Ted, who I didn't know had a blog until just now, has an accurate telling of our show Friday night. And let me just say, if you thought listening to that conversation was strange...trying being in the middle of it! There were seriously points where I had no idea what was going on! Birds were singing; cats were purring; impersonations were being done. It was totally surreal.
The conversation itself has apparently become known as "the most tense and uncomfortable twenty minutes in the history of concert going." (...and the concert on the whole was also called "controversial," in addition to the "innovative" New York Magazine gave us in their listing. - Awesome.) This is not a quotation from anyone in particular, but rather one culled from assorted buzz, and while it is no doubt hyperbolic, I can't help but wonder if, from a concert going experience, this is a good thing.
I mean, why shouldn't there be moments of tension at events like these? I am honestly pretty tired of everything being so nice all the time, because, you know what, that's fakery. I secretly love it when these "old coots" as C>T> called them, like Rzewski and even Andriessen are interviewed, and just sort of give the interviewer hell. I have learned, through spending time with both of these gents, that this apparent aggression is really just a high level intellectual discourse, where you speak your mind, freely, disagree openly, and then move on to the bar. Passion lives neatly alongside detachment. For example, for however much we disagreed during our talk, Frederic was lovely and grateful after the show, as well as the next morning when I saw him. (Oh, and hey Park Central Hotel: get your act together! You are a drunken mess! But I digress...)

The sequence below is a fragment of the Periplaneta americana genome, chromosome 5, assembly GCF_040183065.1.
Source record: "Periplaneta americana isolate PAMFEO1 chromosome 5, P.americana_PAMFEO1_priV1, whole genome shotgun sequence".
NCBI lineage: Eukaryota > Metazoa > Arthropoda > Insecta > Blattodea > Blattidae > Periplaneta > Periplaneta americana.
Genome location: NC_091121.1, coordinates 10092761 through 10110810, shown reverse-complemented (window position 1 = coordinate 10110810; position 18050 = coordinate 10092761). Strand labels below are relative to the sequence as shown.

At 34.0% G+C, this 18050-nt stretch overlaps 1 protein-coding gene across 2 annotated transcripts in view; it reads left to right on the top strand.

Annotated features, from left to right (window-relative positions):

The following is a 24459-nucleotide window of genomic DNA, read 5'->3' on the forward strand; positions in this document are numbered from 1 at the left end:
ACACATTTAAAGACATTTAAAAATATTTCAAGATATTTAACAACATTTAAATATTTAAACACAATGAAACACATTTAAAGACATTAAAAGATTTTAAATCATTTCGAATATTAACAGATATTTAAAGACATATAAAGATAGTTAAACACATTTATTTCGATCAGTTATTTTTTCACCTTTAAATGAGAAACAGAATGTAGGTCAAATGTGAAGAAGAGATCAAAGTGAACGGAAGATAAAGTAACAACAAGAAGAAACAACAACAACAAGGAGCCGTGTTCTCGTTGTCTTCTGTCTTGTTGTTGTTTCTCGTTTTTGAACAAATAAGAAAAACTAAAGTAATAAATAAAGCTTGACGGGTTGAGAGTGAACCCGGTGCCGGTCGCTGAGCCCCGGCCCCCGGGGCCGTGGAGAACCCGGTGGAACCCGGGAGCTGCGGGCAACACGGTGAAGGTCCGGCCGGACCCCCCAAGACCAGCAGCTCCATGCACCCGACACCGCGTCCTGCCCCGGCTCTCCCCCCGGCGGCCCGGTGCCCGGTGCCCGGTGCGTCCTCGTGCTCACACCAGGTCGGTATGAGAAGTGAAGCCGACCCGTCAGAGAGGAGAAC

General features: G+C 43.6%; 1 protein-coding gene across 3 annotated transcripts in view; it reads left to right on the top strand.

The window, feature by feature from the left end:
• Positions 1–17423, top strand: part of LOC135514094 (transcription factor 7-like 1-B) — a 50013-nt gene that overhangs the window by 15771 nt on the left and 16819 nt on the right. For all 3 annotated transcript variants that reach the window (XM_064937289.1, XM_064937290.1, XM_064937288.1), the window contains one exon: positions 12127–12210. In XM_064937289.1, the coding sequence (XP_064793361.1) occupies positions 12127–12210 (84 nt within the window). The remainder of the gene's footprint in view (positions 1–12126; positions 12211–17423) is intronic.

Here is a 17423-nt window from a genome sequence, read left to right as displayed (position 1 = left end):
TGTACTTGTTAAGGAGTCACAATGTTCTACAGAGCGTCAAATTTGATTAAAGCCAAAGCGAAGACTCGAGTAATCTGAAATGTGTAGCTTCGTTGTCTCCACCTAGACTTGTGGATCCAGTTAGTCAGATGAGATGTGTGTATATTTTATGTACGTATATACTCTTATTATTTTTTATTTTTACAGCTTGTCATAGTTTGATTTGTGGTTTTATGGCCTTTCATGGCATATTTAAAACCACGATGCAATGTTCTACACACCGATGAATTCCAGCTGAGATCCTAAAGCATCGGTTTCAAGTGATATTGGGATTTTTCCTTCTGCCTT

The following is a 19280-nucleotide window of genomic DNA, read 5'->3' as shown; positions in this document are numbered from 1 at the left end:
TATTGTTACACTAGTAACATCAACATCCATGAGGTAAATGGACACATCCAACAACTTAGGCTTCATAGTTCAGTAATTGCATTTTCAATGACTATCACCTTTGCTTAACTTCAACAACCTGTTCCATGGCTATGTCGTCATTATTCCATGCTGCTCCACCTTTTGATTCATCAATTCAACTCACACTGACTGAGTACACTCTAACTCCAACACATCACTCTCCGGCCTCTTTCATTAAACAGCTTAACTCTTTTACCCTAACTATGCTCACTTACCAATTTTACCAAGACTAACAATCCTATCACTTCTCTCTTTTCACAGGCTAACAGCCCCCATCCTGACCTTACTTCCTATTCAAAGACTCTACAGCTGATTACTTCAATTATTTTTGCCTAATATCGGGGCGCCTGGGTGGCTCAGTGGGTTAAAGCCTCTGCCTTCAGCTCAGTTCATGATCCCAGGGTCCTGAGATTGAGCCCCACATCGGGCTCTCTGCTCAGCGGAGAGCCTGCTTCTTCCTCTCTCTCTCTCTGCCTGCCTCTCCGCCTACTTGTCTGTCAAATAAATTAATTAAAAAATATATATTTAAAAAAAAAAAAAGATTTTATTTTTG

And to be honest, when you call an event "Which Side Are You On? - Music By, For, and Against Frederic Rzewski" - you are sort of inviting confrontation. As for Frederic talking through the second half, what can you do? I think that that's one of the things that we relinquished when we left the strictly-classical world. Ted hits is just right in his post actually. And it's not like you couldn't hear the music over it. Trust me, you could. It was loud. I just hope that the recording doesn't pick that up in Ted's piece, which has some wonderfully delicate bits.
As for his notion that there are no boundaries to be obliterated, I'll save that for my forthcoming New Amsterdam post. All I will say for now is that I cannot imagine Rzewski's The Price of Oil, or really many of the pieces in our rep at a classical venue. Not that we wouldn't love to play there. I just suspect that these venues might just not know what to do with us. I feel like we'd be too loud for their resonant spaces and they'd want us to turn down. (We've been there before...) Plus, where would they place us in their elaborate marketing schemes?! Either way, I guess time will tell on this one.